Lindsey Straus Lindsey Straus   IN: Effects of Concussion and Repetitive Head Impacts   Tagged: , , , , ,  
  • Lindsey Straus

    Author: Lindsey Straus is an award-winning youth sports journalist, practicing attorney, and has been Senior Editor of SmartTeams since its launch as MomsTEAM in August 2000. She can be reached at

  • Lindsey Straus

Head Trauma Strongly Linked To Chronic Traumatic Encephalopathy But Precise Relationship Not Yet Known

No agreement on CTE progression

While a consensus appears to be forming about whether CTE constitutes a distinct neurodegenerative disease, experts still disagree about how it should be classified.  One of the two main research groups studying CTE (the CSTE group  led by Drs. Ann McKee, Robert Stern and Robert Cantu) classifies CTE into four disease “stages” (21) while the other (led by Dr. Bennett Omalu) describes four “phenotypes”). (20, 22) 

According to McKee and her colleagues, the four stages are:

Stage 1: preclinical. No symptoms.

Stage 2: Deterioration in attention, concentration, and memory, as well as disorientation and confusion, and occasionally accompanied by dizziness and headaches. 

  • Symptom onset: The first symptoms in confirmed cases of CTE were noticed at ages between 25 and 76 years, with a mean of 42.8 years.
  • One third were symptomatic at time of retirement from sport;
  • Half were symptomatic within 4 years of stopping play.

Stage 3: Social instability, erratic behavior, lack of insight, poor judgment, memory loss and initial symptoms of Parkinson disease

Stage 4: General cognitive dysfunction progressing to dementia, often accompanied by full-blown Parkinsonism, as well as speech and gait abnormalities. 

As other studies have noted, the stages proposed by McKee and colleagues (21) are based on the level of neuropathological evidence of disease on autopsy rather than on clinical presentation. (19)   In light of the lack of currently available biomarkers to observe the natural history of CTE in living patients, Dr. Barry Jordan, the author of a 2013 study reviewing the clinical spectrum of sport-related traumatic brain injury (20), viewed the characterization of preclinical CTE (before symptoms are observed) and prodromal CTE (between the time initial symptoms appear and onset of the full blown disease) as premature.  Instead, Jordan proposed classifying the clinical criteria for the diagnosis of CTE into four categories (definite, probable, possible, and improbable CTE) in line with other neurological disorders.  His view appears to be shared by Randolph in his 2013 NFL retiree study (26),  in which Randolph notes a “substantial pathological overlap and a lack of clear clinical-pathological correlation.” 

On the basis of currently available evidence, the Gardner study (19) proposed a fourth, conservative, operational definition for the modern CTE disease process:

  1. A presenting clinical profile that includes (but is not limited to) cognitive (e.g. attention and memory) and mental health problems.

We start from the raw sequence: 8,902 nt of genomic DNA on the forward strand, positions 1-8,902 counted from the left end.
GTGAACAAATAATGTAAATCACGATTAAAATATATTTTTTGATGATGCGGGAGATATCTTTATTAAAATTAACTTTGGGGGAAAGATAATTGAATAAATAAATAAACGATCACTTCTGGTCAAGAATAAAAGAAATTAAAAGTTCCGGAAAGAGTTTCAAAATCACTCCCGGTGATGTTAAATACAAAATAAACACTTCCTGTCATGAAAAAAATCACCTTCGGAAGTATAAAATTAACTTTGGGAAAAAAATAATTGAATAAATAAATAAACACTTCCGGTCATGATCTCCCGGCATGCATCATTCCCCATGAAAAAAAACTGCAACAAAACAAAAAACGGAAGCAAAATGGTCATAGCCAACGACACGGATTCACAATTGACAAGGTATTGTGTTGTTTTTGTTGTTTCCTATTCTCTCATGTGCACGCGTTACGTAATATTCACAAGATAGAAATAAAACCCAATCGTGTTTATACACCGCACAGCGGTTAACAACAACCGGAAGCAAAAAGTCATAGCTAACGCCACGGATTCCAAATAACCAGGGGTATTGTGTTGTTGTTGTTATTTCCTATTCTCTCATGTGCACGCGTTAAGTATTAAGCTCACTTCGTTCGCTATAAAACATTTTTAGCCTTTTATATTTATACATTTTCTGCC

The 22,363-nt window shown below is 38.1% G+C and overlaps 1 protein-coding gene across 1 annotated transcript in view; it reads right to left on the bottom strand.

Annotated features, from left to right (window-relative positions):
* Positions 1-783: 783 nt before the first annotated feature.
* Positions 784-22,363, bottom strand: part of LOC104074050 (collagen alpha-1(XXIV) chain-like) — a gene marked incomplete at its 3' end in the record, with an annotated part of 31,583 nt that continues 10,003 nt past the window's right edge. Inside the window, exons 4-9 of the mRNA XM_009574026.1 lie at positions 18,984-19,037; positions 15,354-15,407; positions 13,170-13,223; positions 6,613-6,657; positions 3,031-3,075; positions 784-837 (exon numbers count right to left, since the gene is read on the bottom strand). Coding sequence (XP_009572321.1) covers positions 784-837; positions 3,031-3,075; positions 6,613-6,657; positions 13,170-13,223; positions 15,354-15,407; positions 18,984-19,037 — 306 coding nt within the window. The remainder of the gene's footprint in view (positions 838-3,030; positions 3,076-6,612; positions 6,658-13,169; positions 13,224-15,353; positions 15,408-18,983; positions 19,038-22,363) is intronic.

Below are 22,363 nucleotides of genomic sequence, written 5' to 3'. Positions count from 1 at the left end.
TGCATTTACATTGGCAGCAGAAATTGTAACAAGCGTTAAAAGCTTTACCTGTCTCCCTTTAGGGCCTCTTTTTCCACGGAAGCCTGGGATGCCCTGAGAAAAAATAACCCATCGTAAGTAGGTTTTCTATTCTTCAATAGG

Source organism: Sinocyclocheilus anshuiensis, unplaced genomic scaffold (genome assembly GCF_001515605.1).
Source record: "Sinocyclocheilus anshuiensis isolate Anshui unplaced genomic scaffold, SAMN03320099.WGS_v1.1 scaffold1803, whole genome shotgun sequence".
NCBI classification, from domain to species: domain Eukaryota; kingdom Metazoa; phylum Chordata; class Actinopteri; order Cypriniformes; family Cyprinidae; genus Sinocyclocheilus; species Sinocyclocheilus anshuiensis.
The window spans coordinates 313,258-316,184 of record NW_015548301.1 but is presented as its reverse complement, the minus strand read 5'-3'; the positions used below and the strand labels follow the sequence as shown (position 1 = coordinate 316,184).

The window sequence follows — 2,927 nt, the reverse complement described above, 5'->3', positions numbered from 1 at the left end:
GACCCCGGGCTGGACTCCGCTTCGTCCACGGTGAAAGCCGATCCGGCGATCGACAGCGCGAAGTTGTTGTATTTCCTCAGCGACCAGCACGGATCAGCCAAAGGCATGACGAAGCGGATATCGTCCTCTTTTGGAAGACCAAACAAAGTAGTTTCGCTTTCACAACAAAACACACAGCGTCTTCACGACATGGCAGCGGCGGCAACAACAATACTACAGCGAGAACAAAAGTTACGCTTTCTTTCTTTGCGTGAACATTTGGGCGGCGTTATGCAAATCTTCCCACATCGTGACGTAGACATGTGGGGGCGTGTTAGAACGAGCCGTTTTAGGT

2. A specific neuropathology involving only specific regions of the brain characteristic of the disease, and the absence of other neuropathology; and
  3. The absence of any other disease or disorder that may conceivably explain the clinical or pathological findings.   

CTE: not as common as many believe?

Although historically CTE was primarily associated with boxing, it has been identified among athletes playing American football, hockey, wrestling, rugby, and among those suffering blast or concussive injury in military service. (13)

A 2012 study (13) by CSTE researchers found evidence of CTE in 80% of a small group of deceased individuals with a history of repetitive mild traumatic brain injury (64 athletes, including 33 former NFL players, and 21 military veterans), from which evidence the authors concluded that “repetitive mild traumatic brain injury alone is sufficient to trigger CTE in some people.” (emphasis supplied)

The Gardner study (19) estimated, however, the incidence of CTE among professional American football players at less than 4%, based on the numbers of cases obtained in a given period versus the number of athletes who died during the same period.  If all of those professional athletes at risk were to be used as the exposure, the study authors argue, then the incidence rate would be less than 1/100th of a percent (0.01%).  Gardner estimated that of the 85 autopsies only 20% had ‘pure’ neuropathology consistent with CTE, 52% had CTE plus other neuropathology, 5% had neuropathology but no CTE, and 24% had no neuropathology.  

For his part, Dr. Randolph, the author of the 2013 study on NFL retirees (26), said he believed that, if there was indeed an increased risk of late-life cognitive impairment in NFL retirees compared to men in the general population, it was probably due to diminished cognitive reserve. “We still do not know if NFL players have an increased risk of late-life neurodegenerative disorders,” Randolph said. (28)

The idea that concussion may speed up the brain’s natural aging process and lead to a more rapid depletion of cerebral reserve is consistent with a theory advanced by researchers at the University of Michigan in a 2012 study (27) of collegiate athletes with a history of concussion in which they found subtle changes in concussed athletes on tests of balance and gait that, they speculated, put the athletes at greater risk of falls later in life. 

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